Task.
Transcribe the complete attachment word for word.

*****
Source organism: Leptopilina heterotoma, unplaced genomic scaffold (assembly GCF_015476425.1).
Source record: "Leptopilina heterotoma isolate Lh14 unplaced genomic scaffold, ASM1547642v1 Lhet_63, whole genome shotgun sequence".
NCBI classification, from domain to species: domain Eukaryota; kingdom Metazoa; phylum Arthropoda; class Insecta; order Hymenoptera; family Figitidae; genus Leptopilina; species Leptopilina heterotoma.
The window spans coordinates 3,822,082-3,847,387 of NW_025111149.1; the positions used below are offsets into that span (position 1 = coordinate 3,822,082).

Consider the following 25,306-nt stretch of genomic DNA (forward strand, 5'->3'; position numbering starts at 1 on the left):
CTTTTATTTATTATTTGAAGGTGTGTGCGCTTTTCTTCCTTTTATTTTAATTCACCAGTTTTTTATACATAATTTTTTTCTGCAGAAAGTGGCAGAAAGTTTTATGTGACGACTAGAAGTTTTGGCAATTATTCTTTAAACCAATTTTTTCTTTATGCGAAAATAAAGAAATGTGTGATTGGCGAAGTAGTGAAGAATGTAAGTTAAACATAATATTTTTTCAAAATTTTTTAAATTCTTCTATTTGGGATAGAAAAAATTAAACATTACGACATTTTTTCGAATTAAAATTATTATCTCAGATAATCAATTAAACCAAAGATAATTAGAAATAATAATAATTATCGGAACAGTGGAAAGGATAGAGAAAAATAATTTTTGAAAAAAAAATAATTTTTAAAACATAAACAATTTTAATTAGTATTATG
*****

Source organism: Leptopilina heterotoma, unplaced genomic scaffold (assembly GCF_015476425.1).
Source record: "Leptopilina heterotoma isolate Lh14 unplaced genomic scaffold, ASM1547642v1 Lhet_63, whole genome shotgun sequence".
NCBI classification, from domain to species: domain Eukaryota; kingdom Metazoa; phylum Arthropoda; class Insecta; order Hymenoptera; family Figitidae; genus Leptopilina; species Leptopilina heterotoma.
The window spans coordinates 3,822,082-3,847,387 of NW_025111149.1; the positions used below are offsets into that span (position 1 = coordinate 3,822,082).

Consider the following 25,306-nt stretch of genomic DNA (forward strand, 5'->3'; position numbering starts at 1 on the left):
CTTTTATTTATTATTTGAAGGTGTGTGCGCTTTTCTTCCTTTTATTTTAATTCACCAGTTTTTTATACATAATTTTTTTCTGCAGAAAGTGGCAGAAAGTTTTATGTGACGACTAGAAGTTTTGGCAATTATTCTTTAAACCAATTTTTTCTTTATGCGAAAATAAAGAAATGTGTGATTGGCGAAGTAGTGAAGAATGTAAGTTAAACATAATATTTTTTCAAAATTTTTTAAATTCTTCTATTTGGGATAGAAAAAATTAAACATTACGACATTTTTTCGAATTAAAATTATTATCTCAGATAATCAATTAAACCAAAGATAATTAGAAATAATAATAATTATCGGAACAGTGGAAAGGATAGAGAAAAATAATTTTTGAAAAAAAAATAATTTTTAAAACATAAACAATTTTAATTAGTATTATG